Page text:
Ruffer trio: UK rate hike could be insufficient to keep inflation genie in the bottle


Hamish Baillie, co-manager of the Ruffer Investment Company

The managers of the £385m Ruffer Investment Company have committed to holding onto index-linked gilts as portfolio protection, despite recent price falls, as they fear interest rate hikes will fail to curb the rise of inflation in the UK.

The managers of the Ruffer trust, Hamish Baillie (pictured), Steve Russell and Duncan MacInnes, said they are holding index-linked bonds for protection against the inevitable rise in inflation, despite recent “noise” from the Bank of England temporarily hitting fixed income assets.

The trio believe any attempts by the Bank to raise interest rates to combat inflation will be ‘behind the curve’ and will fail to stop real interest rates from falling lower.

They said: “There are risks that a reversal of the emergency 0.25% cut, and a possible further rise next year, could prove insufficient to keep the inflation genie in the bottle, or be more than the UK economy can bear.

“Our assumption is for the former, interest rates rise a little, but as they do so, higher inflation actually shifts real interest rates lower.

“The latter outcome is possible, but we think this comes later as further rate rises are attempted in response to stubborn inflation.

“At this point it becomes clear there is little the authorities can do to stave off inflation and markets are likely to react accordingly.”

As a result, the managers are holding onto their allocation to index-linked bonds, which make up some 38% of the portfolio, despite the recent hit to fixed income assets from the Bank of England’s September “change of tack on interest rates”.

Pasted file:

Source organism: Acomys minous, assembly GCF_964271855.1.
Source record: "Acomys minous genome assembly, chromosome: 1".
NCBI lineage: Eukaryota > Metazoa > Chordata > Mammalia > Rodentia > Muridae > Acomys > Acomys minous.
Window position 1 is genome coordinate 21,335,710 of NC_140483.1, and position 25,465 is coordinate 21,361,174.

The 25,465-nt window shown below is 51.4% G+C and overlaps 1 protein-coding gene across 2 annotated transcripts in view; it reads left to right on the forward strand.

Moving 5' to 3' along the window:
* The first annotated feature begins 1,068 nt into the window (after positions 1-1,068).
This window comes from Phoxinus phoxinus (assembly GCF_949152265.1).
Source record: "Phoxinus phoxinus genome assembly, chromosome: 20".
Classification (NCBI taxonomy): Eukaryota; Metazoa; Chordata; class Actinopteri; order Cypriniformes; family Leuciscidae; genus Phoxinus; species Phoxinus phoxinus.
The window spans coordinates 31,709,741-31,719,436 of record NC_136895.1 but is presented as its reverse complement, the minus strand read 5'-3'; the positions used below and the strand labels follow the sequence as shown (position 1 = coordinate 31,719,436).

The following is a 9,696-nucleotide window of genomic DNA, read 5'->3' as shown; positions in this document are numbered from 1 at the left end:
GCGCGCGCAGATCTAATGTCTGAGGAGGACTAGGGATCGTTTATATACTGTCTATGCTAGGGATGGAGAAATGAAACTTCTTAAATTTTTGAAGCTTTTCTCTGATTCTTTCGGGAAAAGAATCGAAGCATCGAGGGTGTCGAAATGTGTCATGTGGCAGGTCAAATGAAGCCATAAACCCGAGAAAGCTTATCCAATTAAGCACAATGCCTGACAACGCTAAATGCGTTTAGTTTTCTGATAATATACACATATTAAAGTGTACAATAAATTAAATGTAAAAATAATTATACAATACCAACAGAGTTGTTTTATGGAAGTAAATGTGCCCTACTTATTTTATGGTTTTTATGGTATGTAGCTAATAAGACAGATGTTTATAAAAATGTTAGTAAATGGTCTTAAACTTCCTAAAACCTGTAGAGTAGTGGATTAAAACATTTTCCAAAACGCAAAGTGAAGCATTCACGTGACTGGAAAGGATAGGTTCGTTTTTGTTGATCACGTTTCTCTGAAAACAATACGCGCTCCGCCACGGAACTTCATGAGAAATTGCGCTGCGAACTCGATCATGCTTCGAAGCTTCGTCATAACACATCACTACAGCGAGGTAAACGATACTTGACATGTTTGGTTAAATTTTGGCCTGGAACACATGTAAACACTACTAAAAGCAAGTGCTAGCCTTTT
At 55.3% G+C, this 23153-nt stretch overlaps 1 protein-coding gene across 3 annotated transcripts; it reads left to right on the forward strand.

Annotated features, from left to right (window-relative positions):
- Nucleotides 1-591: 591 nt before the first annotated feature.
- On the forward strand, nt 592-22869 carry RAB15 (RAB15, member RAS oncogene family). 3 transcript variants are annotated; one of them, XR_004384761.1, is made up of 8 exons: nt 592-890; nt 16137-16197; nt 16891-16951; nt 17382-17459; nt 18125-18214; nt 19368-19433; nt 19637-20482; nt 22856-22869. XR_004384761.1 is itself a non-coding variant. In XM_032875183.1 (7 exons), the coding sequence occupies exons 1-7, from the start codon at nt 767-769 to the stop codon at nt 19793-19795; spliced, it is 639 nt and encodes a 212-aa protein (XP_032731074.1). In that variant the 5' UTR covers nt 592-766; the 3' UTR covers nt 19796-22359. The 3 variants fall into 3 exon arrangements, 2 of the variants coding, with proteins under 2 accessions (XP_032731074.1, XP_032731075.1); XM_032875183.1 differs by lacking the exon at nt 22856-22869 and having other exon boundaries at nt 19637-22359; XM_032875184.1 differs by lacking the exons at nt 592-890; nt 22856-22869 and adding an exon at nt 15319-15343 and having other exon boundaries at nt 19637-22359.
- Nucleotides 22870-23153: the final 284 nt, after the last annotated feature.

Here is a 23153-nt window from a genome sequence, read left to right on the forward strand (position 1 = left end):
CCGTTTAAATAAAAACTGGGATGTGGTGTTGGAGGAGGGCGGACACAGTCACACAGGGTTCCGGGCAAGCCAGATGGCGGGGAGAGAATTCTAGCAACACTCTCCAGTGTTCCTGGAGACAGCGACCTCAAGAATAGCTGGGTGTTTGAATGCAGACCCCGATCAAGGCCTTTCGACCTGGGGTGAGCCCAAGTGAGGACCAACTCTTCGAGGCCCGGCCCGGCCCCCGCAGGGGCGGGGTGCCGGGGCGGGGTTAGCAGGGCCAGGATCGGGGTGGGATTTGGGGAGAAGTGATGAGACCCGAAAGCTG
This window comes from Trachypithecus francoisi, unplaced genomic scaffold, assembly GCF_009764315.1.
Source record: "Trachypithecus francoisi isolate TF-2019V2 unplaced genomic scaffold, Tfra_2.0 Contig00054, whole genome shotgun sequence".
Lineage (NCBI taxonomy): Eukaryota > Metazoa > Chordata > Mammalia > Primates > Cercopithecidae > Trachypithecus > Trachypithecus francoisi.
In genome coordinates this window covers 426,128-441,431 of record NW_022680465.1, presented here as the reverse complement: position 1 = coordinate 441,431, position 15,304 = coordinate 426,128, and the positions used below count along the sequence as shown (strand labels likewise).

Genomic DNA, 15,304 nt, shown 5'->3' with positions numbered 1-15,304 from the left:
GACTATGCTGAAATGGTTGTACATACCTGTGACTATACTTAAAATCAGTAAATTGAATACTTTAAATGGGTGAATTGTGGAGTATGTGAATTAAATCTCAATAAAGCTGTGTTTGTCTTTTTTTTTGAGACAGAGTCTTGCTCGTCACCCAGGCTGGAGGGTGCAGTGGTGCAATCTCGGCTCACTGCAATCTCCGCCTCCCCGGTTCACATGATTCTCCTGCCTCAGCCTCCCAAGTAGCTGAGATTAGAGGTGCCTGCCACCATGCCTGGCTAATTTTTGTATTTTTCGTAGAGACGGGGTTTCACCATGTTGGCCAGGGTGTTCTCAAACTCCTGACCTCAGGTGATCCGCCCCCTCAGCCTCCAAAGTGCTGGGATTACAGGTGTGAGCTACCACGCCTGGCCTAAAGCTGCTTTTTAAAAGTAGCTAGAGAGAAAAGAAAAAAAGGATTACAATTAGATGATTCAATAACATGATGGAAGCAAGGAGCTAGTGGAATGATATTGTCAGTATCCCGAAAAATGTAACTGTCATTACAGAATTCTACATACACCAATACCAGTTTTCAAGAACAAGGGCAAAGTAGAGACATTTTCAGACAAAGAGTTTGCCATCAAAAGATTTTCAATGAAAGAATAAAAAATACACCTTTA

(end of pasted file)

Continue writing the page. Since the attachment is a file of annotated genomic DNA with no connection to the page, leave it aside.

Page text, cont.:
Last month, the Monetary Policy Committee hinted that “monetary policy could need to be tightened by a somewhat greater extent… than current market expectations”, causing the trio’s 2055 linker to fall some 10%.

However, they said: “Fortunately, we had prepared for this by holding UK interest rate options and rate sensitive equities (banks and cyclicals) to help offset any short-term pain.”

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The managers said the “noise” coming from the central bank had to be “guarded against”, but reiterated their belief that index-linkers were the “crown jewels” of the portfolio.

They said: “This lies behind our preoccupation with offsets to protect the portfolio. In the end, we see inflation on a rising path, with any interest rate rises both ‘behind the curve’ (so real interest rates do not rise), and eventually capped by what an indebted economy, addicted to low rates, can bear.

“At that point it will be clear that there is no brake on inflation and investors will suddenly, and urgently, see the need for protection. This is why we hold index-linked bonds.”

Over three years to 11 October, Ruffer has returned 22% against its AIC Flexible Investment sector average of 34%, according to FE. The trust currently stands at a 1.7% premium.

About the author

Jayna is senior reporter and investment trust correspondent at Investment Week. She joined the publication in August 2015 after graduating with an MA in Multimedia Journalism from the University of Kent.

Jayna holds the NCTJ diploma and has experience in print, online and broadcast journalism. She regularly contributes towards the Investment Week monthly podcast.

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